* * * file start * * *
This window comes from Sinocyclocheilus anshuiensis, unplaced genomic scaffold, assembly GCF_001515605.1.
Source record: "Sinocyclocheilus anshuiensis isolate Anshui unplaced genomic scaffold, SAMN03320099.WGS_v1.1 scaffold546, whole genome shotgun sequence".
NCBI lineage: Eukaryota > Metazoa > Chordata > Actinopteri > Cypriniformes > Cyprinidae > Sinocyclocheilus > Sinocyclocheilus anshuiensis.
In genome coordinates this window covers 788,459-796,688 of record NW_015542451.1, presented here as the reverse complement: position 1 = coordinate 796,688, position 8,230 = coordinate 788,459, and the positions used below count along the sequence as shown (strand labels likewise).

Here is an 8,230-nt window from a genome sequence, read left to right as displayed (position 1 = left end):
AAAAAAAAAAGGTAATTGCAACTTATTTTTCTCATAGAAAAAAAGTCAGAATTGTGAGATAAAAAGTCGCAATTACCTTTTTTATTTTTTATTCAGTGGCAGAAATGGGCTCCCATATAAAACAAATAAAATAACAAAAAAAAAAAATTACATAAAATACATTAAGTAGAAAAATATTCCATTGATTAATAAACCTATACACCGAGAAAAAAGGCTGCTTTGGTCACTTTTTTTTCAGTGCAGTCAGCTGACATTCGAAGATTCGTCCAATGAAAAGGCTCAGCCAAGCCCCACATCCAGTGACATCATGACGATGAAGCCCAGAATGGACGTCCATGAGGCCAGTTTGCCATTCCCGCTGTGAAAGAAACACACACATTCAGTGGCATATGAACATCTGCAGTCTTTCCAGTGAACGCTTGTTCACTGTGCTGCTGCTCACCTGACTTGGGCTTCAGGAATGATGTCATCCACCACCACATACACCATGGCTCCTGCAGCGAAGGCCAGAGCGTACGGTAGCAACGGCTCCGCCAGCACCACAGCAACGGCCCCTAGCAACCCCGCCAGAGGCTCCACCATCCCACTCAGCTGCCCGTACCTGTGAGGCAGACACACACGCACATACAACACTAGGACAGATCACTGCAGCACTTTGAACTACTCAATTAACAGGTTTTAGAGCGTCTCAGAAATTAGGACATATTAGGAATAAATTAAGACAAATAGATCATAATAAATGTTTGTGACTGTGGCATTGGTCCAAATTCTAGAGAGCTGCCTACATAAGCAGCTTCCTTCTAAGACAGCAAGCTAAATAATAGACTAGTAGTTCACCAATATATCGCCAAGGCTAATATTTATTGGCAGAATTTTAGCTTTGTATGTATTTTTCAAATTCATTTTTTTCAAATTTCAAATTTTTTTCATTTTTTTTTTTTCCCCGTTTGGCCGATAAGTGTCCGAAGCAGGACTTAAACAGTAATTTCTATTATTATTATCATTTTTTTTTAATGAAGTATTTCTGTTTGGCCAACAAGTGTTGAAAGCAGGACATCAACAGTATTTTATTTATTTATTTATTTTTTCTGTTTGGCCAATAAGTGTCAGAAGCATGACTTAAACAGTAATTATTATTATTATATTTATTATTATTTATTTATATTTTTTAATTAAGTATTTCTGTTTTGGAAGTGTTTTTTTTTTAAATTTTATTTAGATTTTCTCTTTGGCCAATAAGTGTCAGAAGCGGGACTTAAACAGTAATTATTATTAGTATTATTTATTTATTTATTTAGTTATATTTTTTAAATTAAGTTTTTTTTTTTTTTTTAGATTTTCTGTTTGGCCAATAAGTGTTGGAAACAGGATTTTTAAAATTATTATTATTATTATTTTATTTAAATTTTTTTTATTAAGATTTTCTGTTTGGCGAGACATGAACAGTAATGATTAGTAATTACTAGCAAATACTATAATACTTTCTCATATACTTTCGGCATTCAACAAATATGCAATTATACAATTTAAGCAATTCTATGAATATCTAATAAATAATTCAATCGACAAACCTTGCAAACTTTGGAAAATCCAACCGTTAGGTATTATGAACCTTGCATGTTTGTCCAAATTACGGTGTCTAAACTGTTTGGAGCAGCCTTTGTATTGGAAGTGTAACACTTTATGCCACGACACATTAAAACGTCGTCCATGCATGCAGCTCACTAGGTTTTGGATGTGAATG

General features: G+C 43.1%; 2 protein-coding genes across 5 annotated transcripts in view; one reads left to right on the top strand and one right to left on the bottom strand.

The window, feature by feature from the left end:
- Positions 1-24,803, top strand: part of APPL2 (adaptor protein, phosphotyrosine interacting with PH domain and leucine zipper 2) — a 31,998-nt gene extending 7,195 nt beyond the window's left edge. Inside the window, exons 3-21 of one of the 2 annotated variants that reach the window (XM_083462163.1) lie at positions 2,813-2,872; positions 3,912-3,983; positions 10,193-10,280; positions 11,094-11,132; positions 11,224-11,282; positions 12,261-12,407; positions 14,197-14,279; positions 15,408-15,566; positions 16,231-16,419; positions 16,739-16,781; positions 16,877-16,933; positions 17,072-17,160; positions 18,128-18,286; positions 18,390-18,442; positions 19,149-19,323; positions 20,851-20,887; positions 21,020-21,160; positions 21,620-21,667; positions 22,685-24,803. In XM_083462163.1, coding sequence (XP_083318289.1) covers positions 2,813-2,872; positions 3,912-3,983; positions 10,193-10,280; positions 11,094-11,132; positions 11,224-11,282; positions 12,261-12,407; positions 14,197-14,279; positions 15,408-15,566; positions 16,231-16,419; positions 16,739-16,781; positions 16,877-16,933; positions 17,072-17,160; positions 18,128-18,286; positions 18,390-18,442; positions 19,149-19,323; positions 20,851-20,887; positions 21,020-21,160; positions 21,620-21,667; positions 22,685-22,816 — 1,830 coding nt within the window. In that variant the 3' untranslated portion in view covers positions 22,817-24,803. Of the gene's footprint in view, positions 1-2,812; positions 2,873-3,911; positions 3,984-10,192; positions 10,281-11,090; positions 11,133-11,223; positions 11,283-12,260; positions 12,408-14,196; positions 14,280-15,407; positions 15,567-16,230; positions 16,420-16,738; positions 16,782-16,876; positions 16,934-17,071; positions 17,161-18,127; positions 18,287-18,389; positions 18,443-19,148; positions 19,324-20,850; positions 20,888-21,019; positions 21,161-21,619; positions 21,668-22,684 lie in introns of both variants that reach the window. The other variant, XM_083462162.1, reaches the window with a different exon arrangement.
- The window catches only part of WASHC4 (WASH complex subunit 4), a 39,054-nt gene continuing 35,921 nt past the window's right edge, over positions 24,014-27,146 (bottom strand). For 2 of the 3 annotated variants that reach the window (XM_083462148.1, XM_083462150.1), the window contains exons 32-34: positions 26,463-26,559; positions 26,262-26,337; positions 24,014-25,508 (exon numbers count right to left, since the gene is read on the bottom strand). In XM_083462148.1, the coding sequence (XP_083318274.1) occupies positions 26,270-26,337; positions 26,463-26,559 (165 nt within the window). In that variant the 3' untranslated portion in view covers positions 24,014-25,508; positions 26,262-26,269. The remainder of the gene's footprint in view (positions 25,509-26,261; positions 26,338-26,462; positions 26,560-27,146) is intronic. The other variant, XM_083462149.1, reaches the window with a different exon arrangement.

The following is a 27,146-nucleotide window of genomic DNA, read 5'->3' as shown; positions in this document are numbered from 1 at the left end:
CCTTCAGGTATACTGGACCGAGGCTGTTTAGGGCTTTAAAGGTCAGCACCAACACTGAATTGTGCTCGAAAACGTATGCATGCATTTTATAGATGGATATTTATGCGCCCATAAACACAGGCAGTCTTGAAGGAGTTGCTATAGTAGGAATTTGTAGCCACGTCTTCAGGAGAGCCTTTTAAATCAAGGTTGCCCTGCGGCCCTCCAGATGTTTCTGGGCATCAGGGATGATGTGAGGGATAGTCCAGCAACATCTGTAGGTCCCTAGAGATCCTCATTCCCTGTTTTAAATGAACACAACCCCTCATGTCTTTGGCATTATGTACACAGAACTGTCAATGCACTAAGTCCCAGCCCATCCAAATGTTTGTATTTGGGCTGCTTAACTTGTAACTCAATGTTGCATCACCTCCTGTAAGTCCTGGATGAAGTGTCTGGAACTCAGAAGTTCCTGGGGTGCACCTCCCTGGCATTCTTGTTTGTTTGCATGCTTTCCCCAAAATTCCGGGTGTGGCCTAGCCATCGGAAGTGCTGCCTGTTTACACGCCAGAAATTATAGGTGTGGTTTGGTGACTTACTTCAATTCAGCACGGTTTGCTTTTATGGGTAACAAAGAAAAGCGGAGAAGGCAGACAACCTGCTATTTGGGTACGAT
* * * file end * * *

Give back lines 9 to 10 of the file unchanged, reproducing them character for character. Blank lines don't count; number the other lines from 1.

- Positions 1-24,803, top strand: part of APPL2 (adaptor protein, phosphotyrosine interacting with PH domain and leucine zipper 2) — a 31,998-nt gene extending 7,195 nt beyond the window's left edge. Inside the window, exons 3-21 of one of the 2 annotated variants that reach the window (XM_083462163.1) lie at positions 2,813-2,872; positions 3,912-3,983; positions 10,193-10,280; positions 11,094-11,132; positions 11,224-11,282; positions 12,261-12,407; positions 14,197-14,279; positions 15,408-15,566; positions 16,231-16,419; positions 16,739-16,781; positions 16,877-16,933; positions 17,072-17,160; positions 18,128-18,286; positions 18,390-18,442; positions 19,149-19,323; positions 20,851-20,887; positions 21,020-21,160; positions 21,620-21,667; positions 22,685-24,803. In XM_083462163.1, coding sequence (XP_083318289.1) covers positions 2,813-2,872; positions 3,912-3,983; positions 10,193-10,280; positions 11,094-11,132; positions 11,224-11,282; positions 12,261-12,407; positions 14,197-14,279; positions 15,408-15,566; positions 16,231-16,419; positions 16,739-16,781; positions 16,877-16,933; positions 17,072-17,160; positions 18,128-18,286; positions 18,390-18,442; positions 19,149-19,323; positions 20,851-20,887; positions 21,020-21,160; positions 21,620-21,667; positions 22,685-22,816 — 1,830 coding nt within the window. In that variant the 3' untranslated portion in view covers positions 22,817-24,803. Of the gene's footprint in view, positions 1-2,812; positions 2,873-3,911; positions 3,984-10,192; positions 10,281-11,090; positions 11,133-11,223; positions 11,283-12,260; positions 12,408-14,196; positions 14,280-15,407; positions 15,567-16,230; positions 16,420-16,738; positions 16,782-16,876; positions 16,934-17,071; positions 17,161-18,127; positions 18,287-18,389; positions 18,443-19,148; positions 19,324-20,850; positions 20,888-21,019; positions 21,161-21,619; positions 21,668-22,684 lie in introns of both variants that reach the window. The other variant, XM_083462162.1, reaches the window with a different exon arrangement.
- The window catches only part of WASHC4 (WASH complex subunit 4), a 39,054-nt gene continuing 35,921 nt past the window's right edge, over positions 24,014-27,146 (bottom strand). For 2 of the 3 annotated variants that reach the window (XM_083462148.1, XM_083462150.1), the window contains exons 32-34: positions 26,463-26,559; positions 26,262-26,337; positions 24,014-25,508 (exon numbers count right to left, since the gene is read on the bottom strand). In XM_083462148.1, the coding sequence (XP_083318274.1) occupies positions 26,270-26,337; positions 26,463-26,559 (165 nt within the window). In that variant the 3' untranslated portion in view covers positions 24,014-25,508; positions 26,262-26,269. The remainder of the gene's footprint in view (positions 25,509-26,261; positions 26,338-26,462; positions 26,560-27,146) is intronic. The other variant, XM_083462149.1, reaches the window with a different exon arrangement.